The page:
Sweet buzz coming to Truckee’s Cedar House | SierraSun.com

Sweet buzz coming to Truckee’s Cedar House

Courtesy www.queenofthesun.comA bee-utiful image from the film and#8220;Queen of the Sun,and#8221; to show at Truckee's Cedar House Sport Hotel during the Oct. 27 Honoring Honeybees event.

TAHOE/TRUCKEE, Calif. and#8212; Did you know the scout honeybee does a pollen dance?

and#8220;He comes back to the hive, flaps his wings and does a little dance to give directions to the best pollen areas,and#8221; said Nicole Cheslock, a petite woman whose dark brown eyes shine with delight when she speaks about bees. Delight and concern. Honeybees, who pollinate roughly 80 percent of our food crops, including apples, almonds, blueberries, broccoli, chocolate, coffee, peaches, potatoes, pumpkins and yes, tequila, are suffering from colony collapse disorder.

Cheslock got interested in honeybees from her parents, who keep bees at their Connecticut home. and#8220;Shhhhhhh,and#8221; her father said on a walk. and#8220;Can you hear that in the bushes? It’s one of my bees.and#8221;

and#8220;My guess is beekeepers are characters,and#8221; Cheslock said. and#8220;One beekeeper rubs them with his mustache, the bees like it. Some don’t even eat honey, they talk to a more science background.and#8221; Cheslock is a longtime honey aficionado, sweetening her daily tea with the better portion of a tablespoon since age 18, and pampering herself with a natural facial of oatmeal, honey and warm water.

Dozens of inquisitive minds including foodies and backyard beekeepers will fill Cedar House Sport Hotel’s event center for a special event honoring honeybees on Oct. 27, an event Cheslock organized.

and#8220;I couldn’t have found a better sponsor than the Cedar House,and#8221; said Cheslock. and#8220;They’re excited. If you look at their business philosophy, they understand the connection between the environment and our ecosystems.and#8221;

The program includes words by the charismatic fourth generation commercial beekeeper John Miller, a showing of and#8220;Queen of the Sun: What are the bees telling us?and#8221; and a one-of-a-kind honey tasting, to include samples from local honey collectors, such as Shaw Family Farms.

and#8220;Queen of the Sun: What are the bees telling us?and#8221; is a multi award-winning film that balances the intricate wonders of the beehive and the good humor of devoted beekeepers with a dark reality. It is not a dire predictor of gloom but rather an investigation of the causes behind colony collapse disorder through the eyes of biodynamic beekeepers, scientists and philosophers. The film features interviews with Gunther Hauk, Michael Pollan, Vandana Shiva and a compelling cast of characters. Together they take viewers on a journey through beehives and beekeeping that weaves the and#8216;beauty with the beast’: landscapes and beescapes contrast with global industrial agriculture.

Christine Champ of Film.com commented, and#8220;Queen of the Sun is stunning and#8230; as soulful as it is scientific, as uplifting as it is alarming. [Director Taggart] Siegel sets himself and his film apart with exquisite cinematography and awe-inducing visual artistry.and#8221;

In 1923, Austrian philosopher Rudolf Steiner predicted honeybees would collapse in 80 to 100 years. In 2006 beekeepers around the U.S. began reporting incredible losses evidenced by bees disappearing from their hives in mass numbers. Often the queen and honey were left, but the bees were gone. Challenges also include the devastating impact of mites and harmful pesticides, government manipulation and finding willing workers. Due to population growth in Northern California it’s increasingly difficult to keep bees in the region. Here in the Sierra Nevada, snow, cold temperatures, long winters, bears and lack of bee-friendly vegetation also present challenges.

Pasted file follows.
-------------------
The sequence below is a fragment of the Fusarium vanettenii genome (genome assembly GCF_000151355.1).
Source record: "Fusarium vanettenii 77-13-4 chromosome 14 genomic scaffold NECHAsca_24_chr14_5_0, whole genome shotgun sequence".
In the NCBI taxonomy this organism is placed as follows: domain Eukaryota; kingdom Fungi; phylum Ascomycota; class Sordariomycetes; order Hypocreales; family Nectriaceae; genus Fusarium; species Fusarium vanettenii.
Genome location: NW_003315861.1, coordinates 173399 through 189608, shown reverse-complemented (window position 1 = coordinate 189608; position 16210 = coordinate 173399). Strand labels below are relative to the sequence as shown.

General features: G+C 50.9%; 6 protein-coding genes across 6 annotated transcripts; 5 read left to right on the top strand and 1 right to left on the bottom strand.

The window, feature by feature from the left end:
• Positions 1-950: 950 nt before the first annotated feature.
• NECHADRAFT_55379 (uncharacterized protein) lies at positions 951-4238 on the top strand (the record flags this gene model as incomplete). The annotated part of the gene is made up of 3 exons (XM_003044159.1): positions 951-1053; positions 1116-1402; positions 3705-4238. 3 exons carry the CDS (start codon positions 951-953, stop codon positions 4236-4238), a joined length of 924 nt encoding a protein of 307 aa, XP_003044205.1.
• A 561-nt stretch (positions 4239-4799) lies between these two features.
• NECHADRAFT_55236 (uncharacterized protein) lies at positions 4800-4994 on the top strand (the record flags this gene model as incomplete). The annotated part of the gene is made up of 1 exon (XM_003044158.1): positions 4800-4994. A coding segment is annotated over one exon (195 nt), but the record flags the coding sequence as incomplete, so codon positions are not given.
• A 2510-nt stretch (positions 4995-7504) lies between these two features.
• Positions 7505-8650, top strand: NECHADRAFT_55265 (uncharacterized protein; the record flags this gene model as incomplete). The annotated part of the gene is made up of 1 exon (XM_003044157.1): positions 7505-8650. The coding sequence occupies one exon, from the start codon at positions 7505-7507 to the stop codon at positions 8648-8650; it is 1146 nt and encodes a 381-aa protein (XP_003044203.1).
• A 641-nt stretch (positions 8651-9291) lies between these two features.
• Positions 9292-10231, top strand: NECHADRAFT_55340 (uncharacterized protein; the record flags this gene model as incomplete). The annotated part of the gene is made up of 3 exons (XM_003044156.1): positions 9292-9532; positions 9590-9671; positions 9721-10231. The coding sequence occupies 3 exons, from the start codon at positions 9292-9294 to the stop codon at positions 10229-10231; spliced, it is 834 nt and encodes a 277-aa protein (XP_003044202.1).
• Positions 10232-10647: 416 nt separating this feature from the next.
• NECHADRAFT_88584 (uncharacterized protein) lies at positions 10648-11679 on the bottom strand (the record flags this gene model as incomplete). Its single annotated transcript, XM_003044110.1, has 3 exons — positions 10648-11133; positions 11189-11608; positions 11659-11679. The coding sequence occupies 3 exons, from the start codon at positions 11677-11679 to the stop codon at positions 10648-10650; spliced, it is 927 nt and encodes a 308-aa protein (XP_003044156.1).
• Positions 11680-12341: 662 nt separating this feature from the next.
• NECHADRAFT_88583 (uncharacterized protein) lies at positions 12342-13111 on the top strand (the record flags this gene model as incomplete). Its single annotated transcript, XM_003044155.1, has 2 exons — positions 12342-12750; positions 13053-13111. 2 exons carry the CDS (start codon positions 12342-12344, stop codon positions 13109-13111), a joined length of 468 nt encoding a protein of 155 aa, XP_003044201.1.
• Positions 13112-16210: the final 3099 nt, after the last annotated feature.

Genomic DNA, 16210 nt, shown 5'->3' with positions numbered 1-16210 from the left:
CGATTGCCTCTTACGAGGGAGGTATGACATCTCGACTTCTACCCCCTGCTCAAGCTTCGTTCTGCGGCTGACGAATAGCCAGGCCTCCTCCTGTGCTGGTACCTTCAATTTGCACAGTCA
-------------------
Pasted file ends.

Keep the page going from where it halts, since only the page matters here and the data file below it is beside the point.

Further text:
and#8220;I expect people to learn something new, see something new, and have time to talk to neighbors about beekeeping, what flowers to plant, things you can do to help the bees,and#8221; said Cheslock, who plans to plant flowers for the bees.

The evening will include guest speaker John Miller who owns and manages Miller’s Honey Farms, a company rooted in the work of John’s great grandfather, N.E. Miller. Today, harvesting more than a million pounds of high quality honey annually, it’s one of the largest beekeeping outfits in North Dakota. and#8220;Most of what the beekeeping industry needs to know to survive and thrive over the next five years will come from outside the industry. Beekeepers must develop new methods,and#8221; explains Miller. He will speak about the introduction of honeybees to the U.S. and management issues over the centuries.

Miller Honey Farms opened a branch in Newcastle, Calif. during the 1970s as almond growing blossomed. Today almonds are California’s largest crop export. Luckily, Miller’s bees winter in Newcastle and Miller is available to speak Oct. 27. He’ll share his love of honeybees and industry insights.

and#8220;This is such a treat for the community, and I want to recognize Cedar House Sport Hotel, Slow Food Lake Tahoe, Moonshine Ink and The Weekly for supporting this event,and#8221; shared Cheslock.

Discover more about honeybees and enjoy a variety of honey Oct. 27.

Doors open at 5:30 p.m. The event begins at 6 p.m. There will be a cash bar. For more information and tickets, $10 in advance and $15 day of, visit the honeybee tab at http://www.nicolecheslock.com (only 50 tickets are available for the event).

About Nicole

Nicole Cheslock, event organizer, offers outreach, writing and media relations with her business, NC Communications. She may be contacted at 530-548-5010, http://www.linkedin.com/in/nicolecheslock


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